—by Cate Stevenson, BA
Prostate cancer occurs when cells in the prostate mutate and begin to multiply out of control. The peripheral zone of the prostate usually develops cancer first. These small clumps of cancer cells attach to an otherwise healthy prostate. When and if the cells begin to multiply, they can spread to the surrounding prostate tissue. Eventually a tumor may invade nearby organs such as the seminal vesicles, bladder, or the rectum. Or tumor cells may travel into the lymphatic system and the bloodstream.
A PSA test can help to diagnose prostate cancer before it spreads too far. In fact, new research from Sweden finds that the test cuts the number of lives lost to the disease by almost half. There has been much debate of late whether PSA screening saves men’s lives or merely leads to the over-diagnosis of very slow-growing cancers, causing worry and unnecessary treatments.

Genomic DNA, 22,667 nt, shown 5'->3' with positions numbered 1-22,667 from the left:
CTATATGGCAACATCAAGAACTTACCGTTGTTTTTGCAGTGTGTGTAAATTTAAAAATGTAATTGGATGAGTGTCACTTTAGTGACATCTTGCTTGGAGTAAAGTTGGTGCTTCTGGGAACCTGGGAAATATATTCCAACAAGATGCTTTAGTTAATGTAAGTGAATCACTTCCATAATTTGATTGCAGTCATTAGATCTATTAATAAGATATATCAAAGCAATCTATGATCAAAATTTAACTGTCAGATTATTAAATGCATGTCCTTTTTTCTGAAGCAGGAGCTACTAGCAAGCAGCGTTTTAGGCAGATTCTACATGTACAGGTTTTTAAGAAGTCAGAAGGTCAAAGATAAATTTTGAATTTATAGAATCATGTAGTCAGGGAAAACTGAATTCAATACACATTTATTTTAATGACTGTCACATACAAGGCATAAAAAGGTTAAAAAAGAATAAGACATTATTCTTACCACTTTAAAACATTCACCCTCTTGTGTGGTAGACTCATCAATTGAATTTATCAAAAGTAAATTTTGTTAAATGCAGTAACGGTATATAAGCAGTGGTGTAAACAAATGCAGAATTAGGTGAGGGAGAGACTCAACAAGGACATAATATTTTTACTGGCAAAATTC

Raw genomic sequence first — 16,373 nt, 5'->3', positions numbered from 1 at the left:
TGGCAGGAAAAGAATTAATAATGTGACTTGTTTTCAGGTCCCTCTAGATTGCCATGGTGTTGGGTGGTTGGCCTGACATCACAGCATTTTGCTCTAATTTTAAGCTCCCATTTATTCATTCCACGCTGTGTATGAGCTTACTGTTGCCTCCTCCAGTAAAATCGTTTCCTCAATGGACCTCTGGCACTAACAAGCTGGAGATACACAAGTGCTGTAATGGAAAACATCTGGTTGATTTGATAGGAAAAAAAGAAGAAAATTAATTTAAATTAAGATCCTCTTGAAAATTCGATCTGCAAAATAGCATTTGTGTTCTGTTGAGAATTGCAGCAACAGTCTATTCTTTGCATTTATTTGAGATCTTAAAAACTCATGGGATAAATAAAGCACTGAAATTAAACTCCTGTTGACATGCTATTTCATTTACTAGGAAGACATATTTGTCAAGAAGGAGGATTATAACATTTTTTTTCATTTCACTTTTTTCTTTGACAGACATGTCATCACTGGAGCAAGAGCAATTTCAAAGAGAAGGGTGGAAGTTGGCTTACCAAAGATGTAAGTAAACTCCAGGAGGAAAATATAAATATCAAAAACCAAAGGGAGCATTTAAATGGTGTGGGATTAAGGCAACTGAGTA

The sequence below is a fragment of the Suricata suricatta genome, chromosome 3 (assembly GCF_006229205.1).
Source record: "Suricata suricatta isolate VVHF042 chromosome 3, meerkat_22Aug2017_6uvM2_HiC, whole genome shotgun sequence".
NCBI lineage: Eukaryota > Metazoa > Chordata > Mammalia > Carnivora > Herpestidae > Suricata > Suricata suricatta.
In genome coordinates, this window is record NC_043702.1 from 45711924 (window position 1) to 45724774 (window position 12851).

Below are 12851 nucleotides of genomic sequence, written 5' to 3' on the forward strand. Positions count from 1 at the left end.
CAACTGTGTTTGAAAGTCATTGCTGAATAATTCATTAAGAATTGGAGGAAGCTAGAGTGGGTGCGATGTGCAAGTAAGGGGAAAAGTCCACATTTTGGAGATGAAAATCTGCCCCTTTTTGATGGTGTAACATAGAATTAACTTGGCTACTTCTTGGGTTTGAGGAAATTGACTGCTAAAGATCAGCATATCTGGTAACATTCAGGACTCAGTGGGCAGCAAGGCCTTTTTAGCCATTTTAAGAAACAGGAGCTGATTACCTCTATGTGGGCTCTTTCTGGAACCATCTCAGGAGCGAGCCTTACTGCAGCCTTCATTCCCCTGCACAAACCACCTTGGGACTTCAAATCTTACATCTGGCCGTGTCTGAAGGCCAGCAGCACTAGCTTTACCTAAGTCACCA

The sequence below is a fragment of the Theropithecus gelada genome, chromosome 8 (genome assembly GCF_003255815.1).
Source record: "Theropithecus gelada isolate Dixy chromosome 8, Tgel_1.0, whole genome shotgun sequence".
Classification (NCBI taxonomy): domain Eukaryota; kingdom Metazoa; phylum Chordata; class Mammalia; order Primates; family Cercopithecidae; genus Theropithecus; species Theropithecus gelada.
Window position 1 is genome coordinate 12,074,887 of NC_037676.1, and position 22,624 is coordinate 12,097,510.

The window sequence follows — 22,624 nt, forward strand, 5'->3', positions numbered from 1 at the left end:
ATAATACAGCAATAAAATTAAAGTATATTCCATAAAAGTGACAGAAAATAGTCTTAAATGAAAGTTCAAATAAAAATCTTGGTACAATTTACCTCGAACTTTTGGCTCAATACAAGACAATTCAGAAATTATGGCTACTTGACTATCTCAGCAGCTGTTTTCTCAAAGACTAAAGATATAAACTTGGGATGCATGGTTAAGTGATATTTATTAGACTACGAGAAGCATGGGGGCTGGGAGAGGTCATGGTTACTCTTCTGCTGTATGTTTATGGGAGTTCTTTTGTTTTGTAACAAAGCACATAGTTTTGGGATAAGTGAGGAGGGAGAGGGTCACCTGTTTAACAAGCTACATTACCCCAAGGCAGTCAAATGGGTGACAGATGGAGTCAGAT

For the still-ongoing study, researchers randomly assigned some 20,000 men to either PSA screening once every two years or no screening. The men were between 50 and 65 at the start of the study. Over 14 years of follow-up, deaths from prostate cancer dropped by 44% among the screened men, compared with unscreened men, the researchers found. Overall, 44 of the men who had PSA testing died from prostate cancer, compared to 78 men who had not had been screened.
Clearly, it could be vitally important for men over 50 to get the PSA test. Along with the PSA test, consider adding soy to your diet. Soy may be one of the biggest pieces of the puzzle as to why cancer rates in Asia differ so much from those in the U.S. Okinawans eat soy as part of their daily diet and also have one of the longest life expectancies in the world. Soy contains a number of protective nutrients. The most important one for you to know about in regards to prostate health is something called “genistein.”
Genistein is a plant estrogen that could slow cell growth and could even prevent the spread of tumors. Cancer cells need blood vessels to grow and spread. Chemotherapy is based in part on stopping blood vessel growth in cancer cells. Genistein also has this ability. It has been shown to halt blood vessel growth in tumors. One study published in “Nutrition and Cancer” found that genistein inhibited cell growth and triggered cell death in prostate cancer cells.